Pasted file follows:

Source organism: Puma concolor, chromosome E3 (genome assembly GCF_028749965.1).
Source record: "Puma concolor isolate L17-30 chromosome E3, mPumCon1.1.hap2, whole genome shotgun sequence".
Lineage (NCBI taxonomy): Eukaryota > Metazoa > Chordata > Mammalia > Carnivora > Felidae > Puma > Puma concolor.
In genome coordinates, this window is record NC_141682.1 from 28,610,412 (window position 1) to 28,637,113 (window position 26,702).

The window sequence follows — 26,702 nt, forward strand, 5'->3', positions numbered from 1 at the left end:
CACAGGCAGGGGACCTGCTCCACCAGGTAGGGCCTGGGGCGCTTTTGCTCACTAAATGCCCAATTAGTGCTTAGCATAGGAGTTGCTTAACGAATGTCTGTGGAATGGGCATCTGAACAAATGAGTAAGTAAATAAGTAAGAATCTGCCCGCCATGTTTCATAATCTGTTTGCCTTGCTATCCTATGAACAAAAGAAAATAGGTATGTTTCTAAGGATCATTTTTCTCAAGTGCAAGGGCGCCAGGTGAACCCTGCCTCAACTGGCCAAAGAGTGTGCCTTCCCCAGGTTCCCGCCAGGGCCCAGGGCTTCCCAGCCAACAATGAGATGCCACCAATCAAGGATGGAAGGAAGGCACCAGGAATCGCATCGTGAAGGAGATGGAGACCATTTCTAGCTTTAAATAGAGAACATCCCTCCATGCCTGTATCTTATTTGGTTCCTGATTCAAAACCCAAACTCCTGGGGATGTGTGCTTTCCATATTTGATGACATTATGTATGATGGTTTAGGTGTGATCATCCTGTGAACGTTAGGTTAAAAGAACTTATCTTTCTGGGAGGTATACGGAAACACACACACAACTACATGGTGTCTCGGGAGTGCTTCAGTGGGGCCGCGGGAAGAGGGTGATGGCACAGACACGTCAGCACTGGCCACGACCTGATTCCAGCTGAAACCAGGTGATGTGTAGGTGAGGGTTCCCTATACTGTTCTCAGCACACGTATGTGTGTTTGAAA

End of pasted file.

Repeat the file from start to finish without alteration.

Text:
Source organism: Puma concolor, chromosome E3 (genome assembly GCF_028749965.1).
Source record: "Puma concolor isolate L17-30 chromosome E3, mPumCon1.1.hap2, whole genome shotgun sequence".
Lineage (NCBI taxonomy): Eukaryota > Metazoa > Chordata > Mammalia > Carnivora > Felidae > Puma > Puma concolor.
In genome coordinates, this window is record NC_141682.1 from 28,610,412 (window position 1) to 28,637,113 (window position 26,702).

The window sequence follows — 26,702 nt, forward strand, 5'->3', positions numbered from 1 at the left end:
CACAGGCAGGGGACCTGCTCCACCAGGTAGGGCCTGGGGCGCTTTTGCTCACTAAATGCCCAATTAGTGCTTAGCATAGGAGTTGCTTAACGAATGTCTGTGGAATGGGCATCTGAACAAATGAGTAAGTAAATAAGTAAGAATCTGCCCGCCATGTTTCATAATCTGTTTGCCTTGCTATCCTATGAACAAAAGAAAATAGGTATGTTTCTAAGGATCATTTTTCTCAAGTGCAAGGGCGCCAGGTGAACCCTGCCTCAACTGGCCAAAGAGTGTGCCTTCCCCAGGTTCCCGCCAGGGCCCAGGGCTTCCCAGCCAACAATGAGATGCCACCAATCAAGGATGGAAGGAAGGCACCAGGAATCGCATCGTGAAGGAGATGGAGACCATTTCTAGCTTTAAATAGAGAACATCCCTCCATGCCTGTATCTTATTTGGTTCCTGATTCAAAACCCAAACTCCTGGGGATGTGTGCTTTCCATATTTGATGACATTATGTATGATGGTTTAGGTGTGATCATCCTGTGAACGTTAGGTTAAAAGAACTTATCTTTCTGGGAGGTATACGGAAACACACACACAACTACATGGTGTCTCGGGAGTGCTTCAGTGGGGCCGCGGGAAGAGGGTGATGGCACAGACACGTCAGCACTGGCCACGACCTGATTCCAGCTGAAACCAGGTGATGTGTAGGTGAGGGTTCCCTATACTGTTCTCAGCACACGTATGTGTGTTTGAAA